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Lying or Fantasizing in Your ASD Spouse - Which Is It?

 

"Mark, I've watched many of your videos but haven't seen one that addresses the lying. My husband verbally manufactures whatever he thinks makes him look good in any given situation. But I'm aware 50% of it, didn't actually happen. It's compensation and excuse and falsehoods to make himself look like he took action - when it's obvious he didn't."

People with High-Functioning Autism (HFA) and Asperger’s (AS) often confuse their spouse/partner by the quantity/quality of their dishonesty and by the fact that the usual chastisement for “getting caught” dooen't change the behavior. It will be helpful for NT partners to think less in terms of “dishonesty” and more in terms of "fantasizing" (i.e., the ASD guy will say what he wants to be true, rather than what is really true).


Fantasizing that “looks like” lying happens for several reasons. Here are just a few:

1. The “partner-pleaser” factor: The HFA or AS spouse knows that the truth may make his partner angry, and he wants to please her. If he has done something wrong (e.g., due to impulsivity, compulsive behavior, self-protective behavior, language processing problems, etc.), he may try to make it right by telling his partner what he thinks she wants to hear.

2. The “lack of awareness” factor: The ASD guy simply doesn't know what is true. If he behaves impulsively, he may not have an awareness of what he has done. Also, if he has problems with language processing, he may not understand what was asked or expected.

3. The “confusing reality with fiction” factor: The ASD partner can’t distinguish between wishful thinking and reality. What is objective to the NT spouse may be subjective to him. If one truth is as good as another, he may select the one that seems (in his mind) to best fit the situation.

4. The “inability to predict cause-and-effect” factor: The HFA or AS partner can't forecast the outcomes of his behavior. To use a ridiculous example:

He throws a rock and breaks a window. His blameworthiness in the act seems clear-cut to you. However, if he has trouble with the relationship between cause-and-effect, he may not be able to make the connection between throwing a rock and breaking a window. In his mind, intentionality is a factor. In other words, if he didn't intend to do it, he didn't do it!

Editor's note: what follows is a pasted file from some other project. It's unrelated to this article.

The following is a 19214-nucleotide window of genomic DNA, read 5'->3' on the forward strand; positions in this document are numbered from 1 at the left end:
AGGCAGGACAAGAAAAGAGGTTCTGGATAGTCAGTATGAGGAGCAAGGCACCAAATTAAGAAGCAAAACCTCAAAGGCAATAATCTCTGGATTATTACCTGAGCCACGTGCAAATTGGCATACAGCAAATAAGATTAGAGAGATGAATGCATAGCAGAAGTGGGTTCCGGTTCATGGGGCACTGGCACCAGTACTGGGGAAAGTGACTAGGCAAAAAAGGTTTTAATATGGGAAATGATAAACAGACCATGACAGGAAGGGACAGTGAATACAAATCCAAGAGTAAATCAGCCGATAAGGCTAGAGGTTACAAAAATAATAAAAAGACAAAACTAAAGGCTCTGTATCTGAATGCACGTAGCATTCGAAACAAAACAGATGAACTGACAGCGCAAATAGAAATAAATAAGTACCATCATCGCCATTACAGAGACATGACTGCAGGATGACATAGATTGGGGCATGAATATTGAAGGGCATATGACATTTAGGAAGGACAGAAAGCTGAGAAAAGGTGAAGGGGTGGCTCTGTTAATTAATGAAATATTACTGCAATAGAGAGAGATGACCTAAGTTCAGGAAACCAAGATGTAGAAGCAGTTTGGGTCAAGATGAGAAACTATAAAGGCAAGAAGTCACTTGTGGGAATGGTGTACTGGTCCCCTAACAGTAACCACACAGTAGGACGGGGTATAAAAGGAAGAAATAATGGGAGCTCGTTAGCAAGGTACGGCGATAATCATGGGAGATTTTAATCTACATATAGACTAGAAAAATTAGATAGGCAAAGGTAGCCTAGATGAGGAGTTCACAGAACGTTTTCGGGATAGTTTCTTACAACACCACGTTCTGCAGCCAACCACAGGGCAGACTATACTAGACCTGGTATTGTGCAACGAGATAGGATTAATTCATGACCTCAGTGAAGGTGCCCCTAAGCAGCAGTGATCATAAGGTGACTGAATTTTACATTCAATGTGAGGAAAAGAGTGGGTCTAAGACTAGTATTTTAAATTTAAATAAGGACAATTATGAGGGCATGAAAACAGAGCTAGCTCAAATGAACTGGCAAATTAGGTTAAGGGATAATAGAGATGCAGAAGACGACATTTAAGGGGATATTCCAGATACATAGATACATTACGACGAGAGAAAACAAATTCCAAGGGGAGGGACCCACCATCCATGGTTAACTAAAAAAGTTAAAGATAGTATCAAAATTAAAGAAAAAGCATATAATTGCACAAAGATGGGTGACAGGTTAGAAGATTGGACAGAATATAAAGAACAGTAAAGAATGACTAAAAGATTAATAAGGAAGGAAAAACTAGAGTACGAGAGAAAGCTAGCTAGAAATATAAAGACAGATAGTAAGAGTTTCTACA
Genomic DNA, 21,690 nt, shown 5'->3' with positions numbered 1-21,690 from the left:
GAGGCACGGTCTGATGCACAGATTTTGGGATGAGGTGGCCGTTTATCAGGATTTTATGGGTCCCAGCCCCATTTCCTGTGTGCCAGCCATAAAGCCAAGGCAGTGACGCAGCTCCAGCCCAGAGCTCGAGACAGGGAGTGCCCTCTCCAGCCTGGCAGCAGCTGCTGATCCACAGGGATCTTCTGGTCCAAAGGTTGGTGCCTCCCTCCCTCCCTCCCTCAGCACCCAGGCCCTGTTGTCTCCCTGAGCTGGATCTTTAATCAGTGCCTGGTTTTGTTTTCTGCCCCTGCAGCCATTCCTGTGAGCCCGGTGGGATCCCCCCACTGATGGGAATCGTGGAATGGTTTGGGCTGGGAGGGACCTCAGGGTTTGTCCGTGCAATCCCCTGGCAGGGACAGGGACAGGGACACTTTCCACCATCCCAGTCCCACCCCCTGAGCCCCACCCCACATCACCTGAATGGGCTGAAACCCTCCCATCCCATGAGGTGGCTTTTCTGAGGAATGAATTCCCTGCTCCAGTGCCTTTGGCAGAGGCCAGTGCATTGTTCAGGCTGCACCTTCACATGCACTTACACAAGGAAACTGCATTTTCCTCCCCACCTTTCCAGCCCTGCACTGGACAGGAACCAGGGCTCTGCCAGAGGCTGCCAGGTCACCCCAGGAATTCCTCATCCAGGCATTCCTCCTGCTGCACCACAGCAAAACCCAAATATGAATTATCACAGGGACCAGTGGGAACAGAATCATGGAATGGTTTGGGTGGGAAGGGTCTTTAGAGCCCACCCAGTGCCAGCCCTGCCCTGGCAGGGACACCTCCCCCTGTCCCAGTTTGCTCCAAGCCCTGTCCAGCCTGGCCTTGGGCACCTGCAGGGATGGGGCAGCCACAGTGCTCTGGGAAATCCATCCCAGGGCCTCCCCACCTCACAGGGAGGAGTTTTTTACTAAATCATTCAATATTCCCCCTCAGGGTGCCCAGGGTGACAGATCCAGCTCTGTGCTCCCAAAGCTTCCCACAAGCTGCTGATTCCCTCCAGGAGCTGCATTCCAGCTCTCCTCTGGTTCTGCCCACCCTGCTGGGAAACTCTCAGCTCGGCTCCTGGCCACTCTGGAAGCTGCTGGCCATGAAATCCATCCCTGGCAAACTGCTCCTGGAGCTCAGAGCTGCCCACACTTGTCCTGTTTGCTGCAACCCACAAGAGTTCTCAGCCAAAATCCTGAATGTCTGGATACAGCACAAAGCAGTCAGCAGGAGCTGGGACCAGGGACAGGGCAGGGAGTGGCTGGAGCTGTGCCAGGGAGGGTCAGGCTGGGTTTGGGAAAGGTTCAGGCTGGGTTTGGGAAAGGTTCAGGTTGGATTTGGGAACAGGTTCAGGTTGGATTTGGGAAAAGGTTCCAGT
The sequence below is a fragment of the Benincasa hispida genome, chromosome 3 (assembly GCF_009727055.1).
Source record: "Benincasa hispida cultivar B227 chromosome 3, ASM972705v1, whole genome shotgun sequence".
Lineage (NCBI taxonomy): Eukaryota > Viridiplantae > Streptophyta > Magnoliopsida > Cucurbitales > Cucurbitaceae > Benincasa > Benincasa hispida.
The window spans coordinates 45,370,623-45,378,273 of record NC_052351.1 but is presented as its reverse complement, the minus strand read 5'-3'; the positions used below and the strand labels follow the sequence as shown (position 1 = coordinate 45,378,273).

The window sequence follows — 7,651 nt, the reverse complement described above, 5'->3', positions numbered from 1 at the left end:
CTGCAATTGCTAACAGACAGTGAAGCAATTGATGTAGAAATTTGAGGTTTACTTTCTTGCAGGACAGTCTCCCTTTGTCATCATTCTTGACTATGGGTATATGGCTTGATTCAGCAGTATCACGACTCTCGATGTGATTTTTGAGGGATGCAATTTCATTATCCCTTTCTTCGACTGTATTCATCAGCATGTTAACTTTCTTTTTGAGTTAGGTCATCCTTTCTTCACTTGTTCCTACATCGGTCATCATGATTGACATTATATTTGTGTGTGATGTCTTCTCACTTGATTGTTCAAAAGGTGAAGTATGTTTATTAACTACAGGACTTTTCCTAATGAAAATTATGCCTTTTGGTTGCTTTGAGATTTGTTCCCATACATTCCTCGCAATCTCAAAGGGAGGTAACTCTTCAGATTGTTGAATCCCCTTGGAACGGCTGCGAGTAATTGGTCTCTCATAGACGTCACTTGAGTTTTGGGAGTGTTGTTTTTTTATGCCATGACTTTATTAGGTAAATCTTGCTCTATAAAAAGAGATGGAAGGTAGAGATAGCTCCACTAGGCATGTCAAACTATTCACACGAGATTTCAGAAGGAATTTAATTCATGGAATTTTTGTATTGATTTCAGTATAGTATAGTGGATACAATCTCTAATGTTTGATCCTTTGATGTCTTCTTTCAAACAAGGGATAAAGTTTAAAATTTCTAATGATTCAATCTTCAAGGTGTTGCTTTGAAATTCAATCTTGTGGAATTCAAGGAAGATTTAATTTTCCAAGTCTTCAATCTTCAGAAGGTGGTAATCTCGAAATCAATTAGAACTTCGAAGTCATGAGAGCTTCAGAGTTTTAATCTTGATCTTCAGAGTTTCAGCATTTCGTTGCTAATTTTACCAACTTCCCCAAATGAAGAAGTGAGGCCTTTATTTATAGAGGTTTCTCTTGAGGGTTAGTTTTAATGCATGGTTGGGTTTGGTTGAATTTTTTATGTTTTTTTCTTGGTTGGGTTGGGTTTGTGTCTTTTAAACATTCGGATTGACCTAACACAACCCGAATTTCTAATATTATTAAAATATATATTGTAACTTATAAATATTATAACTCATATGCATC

5. The “it’s true for me” factor: HE is telling “HIS” truth. Due to his disorder, he often experiences the world very differently as compared to you, the NT. But that does not make his experience “false.” If he persistently, frantically clings to an assertion that you feel is false (e.g., the water is too hot, this chore is too hard, talking about the relationship problems is too difficult, etc.), you should ask yourself if it might be only false to you.

6. The “anxiety” factor: The ASD man is stressed. If the NT knows that her man can't think calmly and clearly when stress levels are high, then she shouldn’t be surprised if she sees a lot of senseless, immovable dishonesty in that situation.

7. The “it’s my way to contribute to the conversation” factor: The person on the spectrum may be simply trying to join in the discussion. If he has limited life experiences or a limited emotions-vocabulary, he may want to have something to say, but no real contribution to make. Coming up with a tale (however imaginary or fabricated) may seem to him like the only way to participate.

If the HFA or AS individual has genuine “special needs” that leads him to tell “wishful half-truths” rather than the real truth, NTs should think carefully before handing out lectures and scolding for “dishonesty.” Of course, the ASD husband needs to know that he should be honest at all times, but if the dishonesty is not deliberate, chastisement teaches NOTHING!

When you catch your ASD partner being “dishonest” (in your mind), you should ask yourself if he is doing so with malice and intent. If not, you should try putting more honesty in your man’s fantasizing. Tell him what you think happened instead of demanding an explanation. If he says, "I don't know," then take that as an honest answer. Stay as composed and rational as possible when getting to the truth of the situation. Respect his reality, and be open to negotiation. Also, tell more truth than fiction yourself.

NOTE: Having said all of this, I’m NOT saying that people with ASD “never lie under any circumstances.”

 

More resources:

==> Online Group Therapy for Couples Affected by Autism Spectrum Disorder
==> One-on-One Counseling for Struggling Individuals & Couples Affected by Asperger's
==> Living With Aspergers: Help for Couples [eBook and Audio]
==> Videos to help you understand your partner on the autism spectrum...

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